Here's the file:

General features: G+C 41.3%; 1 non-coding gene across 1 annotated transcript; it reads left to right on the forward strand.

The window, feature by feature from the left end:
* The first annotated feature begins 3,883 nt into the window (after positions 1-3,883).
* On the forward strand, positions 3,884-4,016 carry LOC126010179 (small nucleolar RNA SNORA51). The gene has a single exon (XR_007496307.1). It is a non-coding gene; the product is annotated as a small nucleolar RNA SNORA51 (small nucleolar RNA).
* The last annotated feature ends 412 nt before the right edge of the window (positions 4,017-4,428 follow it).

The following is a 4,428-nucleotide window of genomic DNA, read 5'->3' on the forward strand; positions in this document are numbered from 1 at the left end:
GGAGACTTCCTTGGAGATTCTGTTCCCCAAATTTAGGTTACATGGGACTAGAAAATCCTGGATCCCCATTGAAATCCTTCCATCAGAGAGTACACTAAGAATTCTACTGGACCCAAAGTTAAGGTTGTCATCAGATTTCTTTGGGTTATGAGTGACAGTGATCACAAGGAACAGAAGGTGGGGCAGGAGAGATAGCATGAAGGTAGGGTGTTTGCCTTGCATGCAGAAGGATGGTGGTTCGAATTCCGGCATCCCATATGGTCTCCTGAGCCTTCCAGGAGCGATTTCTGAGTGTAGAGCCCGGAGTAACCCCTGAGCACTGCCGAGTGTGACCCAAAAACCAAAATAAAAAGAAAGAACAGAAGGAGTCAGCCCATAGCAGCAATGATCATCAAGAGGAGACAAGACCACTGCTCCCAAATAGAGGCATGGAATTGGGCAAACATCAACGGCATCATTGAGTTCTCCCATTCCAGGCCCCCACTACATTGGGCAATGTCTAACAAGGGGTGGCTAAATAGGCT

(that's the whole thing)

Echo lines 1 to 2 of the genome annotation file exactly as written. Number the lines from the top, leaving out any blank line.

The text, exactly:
General features: G+C 41.3%; 1 non-coding gene across 1 annotated transcript; it reads left to right on the forward strand.

The window, feature by feature from the left end: